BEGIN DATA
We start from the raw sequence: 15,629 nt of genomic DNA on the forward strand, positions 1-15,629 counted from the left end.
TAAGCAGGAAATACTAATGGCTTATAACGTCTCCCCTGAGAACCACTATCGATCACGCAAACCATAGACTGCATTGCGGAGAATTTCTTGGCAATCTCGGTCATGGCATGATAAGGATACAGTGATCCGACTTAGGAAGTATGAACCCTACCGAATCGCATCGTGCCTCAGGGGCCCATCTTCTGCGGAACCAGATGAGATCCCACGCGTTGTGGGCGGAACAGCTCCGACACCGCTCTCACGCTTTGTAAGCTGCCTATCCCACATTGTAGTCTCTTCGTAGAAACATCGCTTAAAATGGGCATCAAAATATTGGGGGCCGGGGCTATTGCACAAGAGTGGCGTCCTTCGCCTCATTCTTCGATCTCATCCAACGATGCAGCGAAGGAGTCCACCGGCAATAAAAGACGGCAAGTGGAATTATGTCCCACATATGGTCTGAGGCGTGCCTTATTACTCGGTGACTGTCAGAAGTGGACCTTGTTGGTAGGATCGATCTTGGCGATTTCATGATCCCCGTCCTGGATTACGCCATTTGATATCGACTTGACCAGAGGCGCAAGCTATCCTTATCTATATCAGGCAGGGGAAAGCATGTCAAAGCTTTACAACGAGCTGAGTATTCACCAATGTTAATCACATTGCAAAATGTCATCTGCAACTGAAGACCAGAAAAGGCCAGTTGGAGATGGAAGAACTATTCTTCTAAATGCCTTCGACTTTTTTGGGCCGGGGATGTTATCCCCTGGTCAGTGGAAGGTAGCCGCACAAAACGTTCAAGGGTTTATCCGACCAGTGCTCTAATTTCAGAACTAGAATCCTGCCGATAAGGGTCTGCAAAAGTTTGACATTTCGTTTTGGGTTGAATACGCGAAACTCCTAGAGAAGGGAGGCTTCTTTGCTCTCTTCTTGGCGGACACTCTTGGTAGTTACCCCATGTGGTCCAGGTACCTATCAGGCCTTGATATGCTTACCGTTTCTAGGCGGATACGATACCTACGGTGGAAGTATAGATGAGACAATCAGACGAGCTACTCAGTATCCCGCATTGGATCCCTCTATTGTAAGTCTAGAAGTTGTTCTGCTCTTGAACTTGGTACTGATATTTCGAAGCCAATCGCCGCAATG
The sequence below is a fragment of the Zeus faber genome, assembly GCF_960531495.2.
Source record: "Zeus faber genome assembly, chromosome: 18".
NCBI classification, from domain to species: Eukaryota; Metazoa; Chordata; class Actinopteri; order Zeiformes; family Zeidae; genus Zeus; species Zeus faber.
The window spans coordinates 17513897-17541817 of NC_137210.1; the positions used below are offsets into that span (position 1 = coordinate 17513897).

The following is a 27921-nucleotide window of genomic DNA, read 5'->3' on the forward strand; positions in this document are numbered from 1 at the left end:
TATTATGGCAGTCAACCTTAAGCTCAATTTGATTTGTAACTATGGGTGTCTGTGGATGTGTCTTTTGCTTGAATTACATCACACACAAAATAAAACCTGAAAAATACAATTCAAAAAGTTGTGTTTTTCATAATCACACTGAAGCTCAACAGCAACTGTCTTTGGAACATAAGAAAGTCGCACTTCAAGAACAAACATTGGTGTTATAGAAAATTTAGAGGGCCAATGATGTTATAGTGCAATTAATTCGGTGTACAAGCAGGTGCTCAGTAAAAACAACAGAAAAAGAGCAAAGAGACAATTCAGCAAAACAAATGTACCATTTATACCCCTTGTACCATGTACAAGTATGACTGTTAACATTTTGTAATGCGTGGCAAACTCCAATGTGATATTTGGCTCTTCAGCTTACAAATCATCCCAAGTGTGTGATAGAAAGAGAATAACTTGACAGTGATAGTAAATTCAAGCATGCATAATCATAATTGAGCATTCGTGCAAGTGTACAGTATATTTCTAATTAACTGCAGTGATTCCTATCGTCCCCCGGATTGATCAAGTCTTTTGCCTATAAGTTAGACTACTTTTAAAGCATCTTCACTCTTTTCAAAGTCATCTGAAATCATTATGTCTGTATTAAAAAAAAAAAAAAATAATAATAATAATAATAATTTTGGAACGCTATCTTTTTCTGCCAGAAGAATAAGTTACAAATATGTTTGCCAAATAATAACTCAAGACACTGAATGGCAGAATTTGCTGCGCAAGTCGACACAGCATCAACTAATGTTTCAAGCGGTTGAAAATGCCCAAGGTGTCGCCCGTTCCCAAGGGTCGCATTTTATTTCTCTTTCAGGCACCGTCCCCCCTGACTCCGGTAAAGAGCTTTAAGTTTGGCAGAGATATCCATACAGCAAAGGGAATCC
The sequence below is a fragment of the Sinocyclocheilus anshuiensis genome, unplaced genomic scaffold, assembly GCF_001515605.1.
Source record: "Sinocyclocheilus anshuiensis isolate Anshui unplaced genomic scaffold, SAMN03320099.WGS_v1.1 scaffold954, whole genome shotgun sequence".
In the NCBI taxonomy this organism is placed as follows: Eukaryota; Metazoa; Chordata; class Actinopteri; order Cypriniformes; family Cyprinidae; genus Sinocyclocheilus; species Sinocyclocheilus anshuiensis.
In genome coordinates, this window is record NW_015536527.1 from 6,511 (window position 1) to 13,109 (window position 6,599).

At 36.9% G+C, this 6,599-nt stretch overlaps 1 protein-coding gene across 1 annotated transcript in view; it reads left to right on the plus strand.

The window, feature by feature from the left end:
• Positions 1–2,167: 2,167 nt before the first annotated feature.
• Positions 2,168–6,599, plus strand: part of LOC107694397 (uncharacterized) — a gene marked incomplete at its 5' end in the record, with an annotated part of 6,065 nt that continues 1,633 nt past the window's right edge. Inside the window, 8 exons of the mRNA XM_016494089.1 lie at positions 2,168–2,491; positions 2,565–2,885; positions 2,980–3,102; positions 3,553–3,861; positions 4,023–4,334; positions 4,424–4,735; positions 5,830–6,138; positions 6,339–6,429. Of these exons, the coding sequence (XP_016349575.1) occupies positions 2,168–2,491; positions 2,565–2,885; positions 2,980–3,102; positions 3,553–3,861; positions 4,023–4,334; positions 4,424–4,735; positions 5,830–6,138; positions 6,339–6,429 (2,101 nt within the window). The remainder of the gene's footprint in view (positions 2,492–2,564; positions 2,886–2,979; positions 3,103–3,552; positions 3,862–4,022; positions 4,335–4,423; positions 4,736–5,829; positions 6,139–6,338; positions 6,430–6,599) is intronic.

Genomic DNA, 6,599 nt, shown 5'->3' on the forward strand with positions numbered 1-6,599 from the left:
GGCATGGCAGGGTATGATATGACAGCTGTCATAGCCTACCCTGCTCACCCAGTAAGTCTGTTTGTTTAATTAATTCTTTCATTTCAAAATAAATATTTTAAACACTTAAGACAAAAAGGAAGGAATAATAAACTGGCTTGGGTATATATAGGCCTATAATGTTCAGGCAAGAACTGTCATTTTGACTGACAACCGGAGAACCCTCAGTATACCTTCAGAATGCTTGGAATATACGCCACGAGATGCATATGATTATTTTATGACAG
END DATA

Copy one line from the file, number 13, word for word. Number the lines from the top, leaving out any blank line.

At 36.9% G+C, this 6,599-nt stretch overlaps 1 protein-coding gene across 1 annotated transcript in view; it reads left to right on the plus strand.